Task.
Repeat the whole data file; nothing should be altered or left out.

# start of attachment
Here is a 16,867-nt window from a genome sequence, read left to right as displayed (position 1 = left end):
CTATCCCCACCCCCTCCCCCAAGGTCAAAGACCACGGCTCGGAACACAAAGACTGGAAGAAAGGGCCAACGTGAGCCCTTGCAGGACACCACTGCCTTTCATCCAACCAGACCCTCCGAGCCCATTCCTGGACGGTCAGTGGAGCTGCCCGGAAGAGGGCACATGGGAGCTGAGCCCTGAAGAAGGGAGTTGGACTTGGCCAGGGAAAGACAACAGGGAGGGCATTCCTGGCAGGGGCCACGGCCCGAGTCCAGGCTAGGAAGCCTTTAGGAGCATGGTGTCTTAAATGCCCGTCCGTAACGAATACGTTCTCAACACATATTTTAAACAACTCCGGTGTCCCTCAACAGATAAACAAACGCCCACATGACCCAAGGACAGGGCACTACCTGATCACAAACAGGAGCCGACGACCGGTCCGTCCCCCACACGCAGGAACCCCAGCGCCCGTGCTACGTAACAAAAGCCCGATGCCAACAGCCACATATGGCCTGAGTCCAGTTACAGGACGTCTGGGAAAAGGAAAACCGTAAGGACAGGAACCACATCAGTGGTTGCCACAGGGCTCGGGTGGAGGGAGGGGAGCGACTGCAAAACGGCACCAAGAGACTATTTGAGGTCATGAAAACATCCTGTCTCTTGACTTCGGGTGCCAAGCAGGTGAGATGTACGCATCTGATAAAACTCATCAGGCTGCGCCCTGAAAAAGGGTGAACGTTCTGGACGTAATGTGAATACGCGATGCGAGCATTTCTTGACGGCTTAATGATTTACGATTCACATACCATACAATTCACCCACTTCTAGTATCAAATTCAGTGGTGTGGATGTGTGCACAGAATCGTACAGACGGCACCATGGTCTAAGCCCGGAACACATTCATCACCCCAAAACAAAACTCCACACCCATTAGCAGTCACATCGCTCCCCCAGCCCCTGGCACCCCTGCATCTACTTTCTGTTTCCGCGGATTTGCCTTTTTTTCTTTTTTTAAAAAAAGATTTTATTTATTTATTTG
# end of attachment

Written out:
Here is a 16,867-nt window from a genome sequence, read left to right as displayed (position 1 = left end):
CTATCCCCACCCCCTCCCCCAAGGTCAAAGACCACGGCTCGGAACACAAAGACTGGAAGAAAGGGCCAACGTGAGCCCTTGCAGGACACCACTGCCTTTCATCCAACCAGACCCTCCGAGCCCATTCCTGGACGGTCAGTGGAGCTGCCCGGAAGAGGGCACATGGGAGCTGAGCCCTGAAGAAGGGAGTTGGACTTGGCCAGGGAAAGACAACAGGGAGGGCATTCCTGGCAGGGGCCACGGCCCGAGTCCAGGCTAGGAAGCCTTTAGGAGCATGGTGTCTTAAATGCCCGTCCGTAACGAATACGTTCTCAACACATATTTTAAACAACTCCGGTGTCCCTCAACAGATAAACAAACGCCCACATGACCCAAGGACAGGGCACTACCTGATCACAAACAGGAGCCGACGACCGGTCCGTCCCCCACACGCAGGAACCCCAGCGCCCGTGCTACGTAACAAAAGCCCGATGCCAACAGCCACATATGGCCTGAGTCCAGTTACAGGACGTCTGGGAAAAGGAAAACCGTAAGGACAGGAACCACATCAGTGGTTGCCACAGGGCTCGGGTGGAGGGAGGGGAGCGACTGCAAAACGGCACCAAGAGACTATTTGAGGTCATGAAAACATCCTGTCTCTTGACTTCGGGTGCCAAGCAGGTGAGATGTACGCATCTGATAAAACTCATCAGGCTGCGCCCTGAAAAAGGGTGAACGTTCTGGACGTAATGTGAATACGCGATGCGAGCATTTCTTGACGGCTTAATGATTTACGATTCACATACCATACAATTCACCCACTTCTAGTATCAAATTCAGTGGTGTGGATGTGTGCACAGAATCGTACAGACGGCACCATGGTCTAAGCCCGGAACACATTCATCACCCCAAAACAAAACTCCACACCCATTAGCAGTCACATCGCTCCCCCAGCCCCTGGCACCCCTGCATCTACTTTCTGTTTCCGCGGATTTGCCTTTTTTTCTTTTTTTAAAAAAAGATTTTATTTATTTATTTG